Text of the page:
Give Until It Hurts…Then Give a Little More

When, about two years ago, the Big A came to me and said, “You know that guy you just got engaged to? Well, about a year from now, we’re going to take him away from you and put him in a dangerous place. But we give you our word of honor that we won’t hold him any longer than one full calendar year,” I said, “Well, others have done more. I’d like to do my part, and besides, I’m proud of my man.”

When the Big A said, “You’ll have to give up your ballroom dance lessons,” I said, “I understand. We can always start them again in a year or so.”

Dance Shoes

When the Big A said, “You’re going to have to put your dreams of house-hunting on hold for a year,” I said, “No worries. I’ve rented for ten years now – what’s one more year?”

When the Big A said, “The people around you are going to start having babies by the dozen. You’ll have to watch helplessly without knowing whether you and your husband will ever be able to have children of your own. You both have health issues and, quite frankly, you’re getting up there in years,” I said, “That hurts, but I’ll try to accept it. My husband’s health is what’s most important and besides, you never know what might happen.”

When the Big A said, “You’re going to have to put your Christmas tree up by yourself this year,” I said, “Heck, I’ve done that more than once. It’s hardly a tragedy.”

Christmas Tree

When the Big A said, “The two of you may have dreams of a life together, but you’re going to have to put that on hold for a couple of years,” I said, “I have other dreams. I’ve always wanted to write. I’ll work on that dream in the meantime.”

When the Big A said, “Your husband is part of the ADVON party and he’ll have to leave the country 10 days ahead of the rest of the unit so that he can get things set up. This means that when everyone else gets block leave, your husband will already be overseas,” I said, “Well, that’s disappointing, but there are only so many times you can say good-bye, so I guess I can live with that.”

When the Big A said, “You’re going to have to handle everything from cooking and cleaning to pets and vets to finances and family for the next year,” I said, “I’ve done that for a decade. I can dig it.”

When the Big A said, “People are going to barrage you with questions about your husband, his whereabouts and his well-being,” I said, “You haven’t scared me yet.”

When the Big A said, “You know, with no physical or eye contact and two completely separate worlds, you’re going to have to really work to stay connected,” I said, “Marriage is work anyway. We’ll take care of it.”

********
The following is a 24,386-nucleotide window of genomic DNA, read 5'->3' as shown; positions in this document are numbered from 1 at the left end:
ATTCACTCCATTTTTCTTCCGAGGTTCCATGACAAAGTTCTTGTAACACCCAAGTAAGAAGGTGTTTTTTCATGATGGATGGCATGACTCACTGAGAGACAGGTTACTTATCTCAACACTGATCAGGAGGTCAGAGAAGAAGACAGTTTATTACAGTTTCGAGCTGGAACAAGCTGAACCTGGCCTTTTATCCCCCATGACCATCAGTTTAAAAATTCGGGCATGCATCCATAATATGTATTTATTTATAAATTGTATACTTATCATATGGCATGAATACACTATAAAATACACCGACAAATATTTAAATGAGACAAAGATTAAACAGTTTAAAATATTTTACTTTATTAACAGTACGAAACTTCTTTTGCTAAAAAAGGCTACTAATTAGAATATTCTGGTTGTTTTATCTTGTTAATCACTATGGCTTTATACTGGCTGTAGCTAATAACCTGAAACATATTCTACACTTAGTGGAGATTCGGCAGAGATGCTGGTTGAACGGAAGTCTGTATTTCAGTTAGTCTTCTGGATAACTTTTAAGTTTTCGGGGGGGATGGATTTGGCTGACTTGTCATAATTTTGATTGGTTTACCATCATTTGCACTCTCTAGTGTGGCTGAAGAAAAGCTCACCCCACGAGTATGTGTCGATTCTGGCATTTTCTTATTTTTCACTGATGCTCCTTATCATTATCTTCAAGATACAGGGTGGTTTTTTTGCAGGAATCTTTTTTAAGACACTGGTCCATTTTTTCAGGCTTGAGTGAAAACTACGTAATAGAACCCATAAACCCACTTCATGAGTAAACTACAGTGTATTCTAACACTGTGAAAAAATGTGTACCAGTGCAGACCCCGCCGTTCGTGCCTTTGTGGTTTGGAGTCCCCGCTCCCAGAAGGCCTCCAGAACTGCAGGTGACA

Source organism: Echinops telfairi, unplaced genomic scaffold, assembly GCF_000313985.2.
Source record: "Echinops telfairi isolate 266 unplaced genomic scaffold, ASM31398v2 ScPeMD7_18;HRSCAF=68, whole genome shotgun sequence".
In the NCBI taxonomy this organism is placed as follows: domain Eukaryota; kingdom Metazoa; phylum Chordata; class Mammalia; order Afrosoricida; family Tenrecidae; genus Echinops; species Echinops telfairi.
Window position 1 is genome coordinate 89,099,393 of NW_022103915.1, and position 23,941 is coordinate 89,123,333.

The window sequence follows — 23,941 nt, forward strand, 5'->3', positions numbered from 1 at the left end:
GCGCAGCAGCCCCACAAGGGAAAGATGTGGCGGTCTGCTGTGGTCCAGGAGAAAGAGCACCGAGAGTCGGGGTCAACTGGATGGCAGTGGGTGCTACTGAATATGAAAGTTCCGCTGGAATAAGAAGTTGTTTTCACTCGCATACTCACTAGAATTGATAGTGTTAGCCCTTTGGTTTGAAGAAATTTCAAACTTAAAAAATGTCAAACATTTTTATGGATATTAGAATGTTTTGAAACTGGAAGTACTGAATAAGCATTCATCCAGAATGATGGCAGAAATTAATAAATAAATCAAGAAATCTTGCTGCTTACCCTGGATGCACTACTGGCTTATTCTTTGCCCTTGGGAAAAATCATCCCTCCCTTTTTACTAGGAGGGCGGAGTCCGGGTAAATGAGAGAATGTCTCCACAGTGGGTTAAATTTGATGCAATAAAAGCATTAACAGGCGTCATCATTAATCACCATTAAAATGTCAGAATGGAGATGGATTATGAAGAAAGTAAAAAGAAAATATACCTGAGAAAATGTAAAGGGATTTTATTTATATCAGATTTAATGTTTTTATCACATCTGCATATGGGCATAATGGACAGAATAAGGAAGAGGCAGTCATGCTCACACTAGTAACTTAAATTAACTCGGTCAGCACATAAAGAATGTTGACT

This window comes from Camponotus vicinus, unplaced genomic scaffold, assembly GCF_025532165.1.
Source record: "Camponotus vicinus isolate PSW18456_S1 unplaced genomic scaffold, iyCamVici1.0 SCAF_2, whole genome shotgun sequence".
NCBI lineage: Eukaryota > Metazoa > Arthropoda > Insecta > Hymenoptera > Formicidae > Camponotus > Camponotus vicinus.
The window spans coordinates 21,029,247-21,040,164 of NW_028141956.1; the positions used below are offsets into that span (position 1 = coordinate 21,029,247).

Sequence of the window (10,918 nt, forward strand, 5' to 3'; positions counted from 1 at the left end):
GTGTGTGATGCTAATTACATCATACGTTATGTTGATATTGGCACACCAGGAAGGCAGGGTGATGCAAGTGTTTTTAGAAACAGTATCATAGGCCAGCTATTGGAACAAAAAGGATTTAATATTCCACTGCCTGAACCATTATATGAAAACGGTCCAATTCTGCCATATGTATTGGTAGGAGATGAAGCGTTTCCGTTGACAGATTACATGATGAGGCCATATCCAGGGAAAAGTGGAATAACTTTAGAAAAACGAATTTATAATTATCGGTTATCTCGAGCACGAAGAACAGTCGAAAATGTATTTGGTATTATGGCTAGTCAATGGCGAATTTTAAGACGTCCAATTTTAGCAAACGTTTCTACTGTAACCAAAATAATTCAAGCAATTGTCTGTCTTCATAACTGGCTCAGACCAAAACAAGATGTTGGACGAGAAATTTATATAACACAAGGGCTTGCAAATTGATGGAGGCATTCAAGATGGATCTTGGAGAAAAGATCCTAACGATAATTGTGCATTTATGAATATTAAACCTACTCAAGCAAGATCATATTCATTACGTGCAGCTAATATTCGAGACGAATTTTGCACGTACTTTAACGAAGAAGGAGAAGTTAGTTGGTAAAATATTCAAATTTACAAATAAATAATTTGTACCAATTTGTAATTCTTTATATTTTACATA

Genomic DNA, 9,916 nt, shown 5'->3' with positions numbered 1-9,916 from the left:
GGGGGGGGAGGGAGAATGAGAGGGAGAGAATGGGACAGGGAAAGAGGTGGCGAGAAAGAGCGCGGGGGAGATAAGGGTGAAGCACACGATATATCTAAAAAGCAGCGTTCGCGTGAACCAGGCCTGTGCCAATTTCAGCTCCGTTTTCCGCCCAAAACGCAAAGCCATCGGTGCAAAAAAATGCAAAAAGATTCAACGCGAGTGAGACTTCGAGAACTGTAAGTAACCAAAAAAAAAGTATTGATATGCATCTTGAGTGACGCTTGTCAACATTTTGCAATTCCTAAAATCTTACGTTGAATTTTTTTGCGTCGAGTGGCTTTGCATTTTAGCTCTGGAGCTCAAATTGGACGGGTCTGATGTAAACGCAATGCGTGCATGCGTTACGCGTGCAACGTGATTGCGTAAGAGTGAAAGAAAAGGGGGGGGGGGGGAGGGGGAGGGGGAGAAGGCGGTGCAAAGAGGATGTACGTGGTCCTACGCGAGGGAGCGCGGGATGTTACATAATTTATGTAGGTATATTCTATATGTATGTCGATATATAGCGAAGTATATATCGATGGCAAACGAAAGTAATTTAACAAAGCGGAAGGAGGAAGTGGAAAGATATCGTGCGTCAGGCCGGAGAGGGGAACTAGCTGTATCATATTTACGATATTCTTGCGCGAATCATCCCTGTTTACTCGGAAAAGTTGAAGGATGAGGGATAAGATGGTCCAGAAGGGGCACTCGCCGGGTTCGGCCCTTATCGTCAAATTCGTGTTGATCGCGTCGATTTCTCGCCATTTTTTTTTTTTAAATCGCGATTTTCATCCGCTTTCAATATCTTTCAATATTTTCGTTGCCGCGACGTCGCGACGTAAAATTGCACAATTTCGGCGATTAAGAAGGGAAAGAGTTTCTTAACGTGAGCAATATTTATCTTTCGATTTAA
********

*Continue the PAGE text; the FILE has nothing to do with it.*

Wedding Rings

When the Big A said, “This deal comes with nightmares, anxiety attacks and hair-trigger anger,” I said, “That doesn’t sound fun, but I’ll give up caffeine and alcohol and I’ll exercise a lot. That should help.”

When the Big A said, “Your husband isn’t going to be able to tell you what he’s doing and you’ll never really know what it’s like where he is, or what he’s going through,” I said, “He’ll tell me when he gets back. And he’ll take pictures so that I can try to understand.”

When the Big A said, “Your husband lost his camera,” I said, “I’m sure other guys will have pictures that we can look at. We’ll make due.”

When the Big A said, “He might come back a different man, you know. A lot of guys experience changes in behavior or health problems after deployment,” I said, “Been there, done that. It was hard, but we got through it before. We can do it again.”

When the Big A said, “We’ll arrange it so that almost everything will drive you to tears and we’ll make sure that your emotions become raw from overuse,” I said, “Shoot, I’m a basket case anyway. You think I’ll notice a difference?”

When the Big A said, “Sometimes, you’ll be in the grocery store and you’ll see a happily glowing couple holding hands and you’ll get so angry that you’ll want to ram your shopping cart into their knees as hard as you can. Then you’ll feel ashamed of your hatefulness,” I said, “Sounds great. Sign me up.”

When the Big A said, “Your husband was in ‘one of the worst places in the world’ and his unit got into ‘gunfights all the time’ and ‘killed a lot of bad guys’,” I said, “Hearing that makes my heart hurt, but I’ll try not to let it cast a shadow over our reunion. I’ll just be thankful that he’s coming home.”

When the Big A said, “Your husband was the first one in, but he’ll be one of the last ones out,” I said, “I expected nothing less.”

Then, the Big A said, “Hey, remember that promise we made about not keeping your husband for more than one year? Well, we’re keeping him for longer – but only by a few days. I’m sure you won’t mind.”

And I said, “Hey, Big A? Eff. You.



4 responses to “Give Until It Hurts…Then Give a Little More

  1. Annoyed Army Wife

    Best. Post. Ever.

  2. Wow…that was amazing.

  3. LOL! Love it! What a jerk that Big A is…..he doesn’t know who he’s messing with!

  4. I hear ya sister! Way to give the Big A a Big Eff You!

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